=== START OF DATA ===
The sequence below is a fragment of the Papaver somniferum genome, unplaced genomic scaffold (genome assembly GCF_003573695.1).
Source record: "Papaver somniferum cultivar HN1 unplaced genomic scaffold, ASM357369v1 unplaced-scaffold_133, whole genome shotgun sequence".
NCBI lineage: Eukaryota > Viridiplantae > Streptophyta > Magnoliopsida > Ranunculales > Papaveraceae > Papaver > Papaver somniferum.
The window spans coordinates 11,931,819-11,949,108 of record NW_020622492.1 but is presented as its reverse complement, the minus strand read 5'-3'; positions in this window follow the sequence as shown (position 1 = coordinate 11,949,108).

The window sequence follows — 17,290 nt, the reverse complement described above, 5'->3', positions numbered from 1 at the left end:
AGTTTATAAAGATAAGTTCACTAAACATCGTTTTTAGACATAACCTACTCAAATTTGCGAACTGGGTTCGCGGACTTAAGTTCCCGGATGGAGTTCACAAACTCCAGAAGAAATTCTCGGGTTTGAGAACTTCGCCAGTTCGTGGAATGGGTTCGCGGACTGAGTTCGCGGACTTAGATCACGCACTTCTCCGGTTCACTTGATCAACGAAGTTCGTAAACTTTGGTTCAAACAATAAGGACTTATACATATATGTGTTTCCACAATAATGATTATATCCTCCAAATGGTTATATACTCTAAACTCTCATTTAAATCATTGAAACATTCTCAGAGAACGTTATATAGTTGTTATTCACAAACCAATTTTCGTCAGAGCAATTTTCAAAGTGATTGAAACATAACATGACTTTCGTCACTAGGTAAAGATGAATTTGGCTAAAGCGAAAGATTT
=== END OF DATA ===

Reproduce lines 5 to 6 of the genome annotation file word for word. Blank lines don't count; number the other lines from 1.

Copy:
The window sequence follows — 17,290 nt, the reverse complement described above, 5'->3', positions numbered from 1 at the left end:
AGTTTATAAAGATAAGTTCACTAAACATCGTTTTTAGACATAACCTACTCAAATTTGCGAACTGGGTTCGCGGACTTAAGTTCCCGGATGGAGTTCACAAACTCCAGAAGAAATTCTCGGGTTTGAGAACTTCGCCAGTTCGTGGAATGGGTTCGCGGACTGAGTTCGCGGACTTAGATCACGCACTTCTCCGGTTCACTTGATCAACGAAGTTCGTAAACTTTGGTTCAAACAATAAGGACTTATACATATATGTGTTTCCACAATAATGATTATATCCTCCAAATGGTTATATACTCTAAACTCTCATTTAAATCATTGAAACATTCTCAGAGAACGTTATATAGTTGTTATTCACAAACCAATTTTCGTCAGAGCAATTTTCAAAGTGATTGAAACATAACATGACTTTCGTCACTAGGTAAAGATGAATTTGGCTAAAGCGAAAGATTT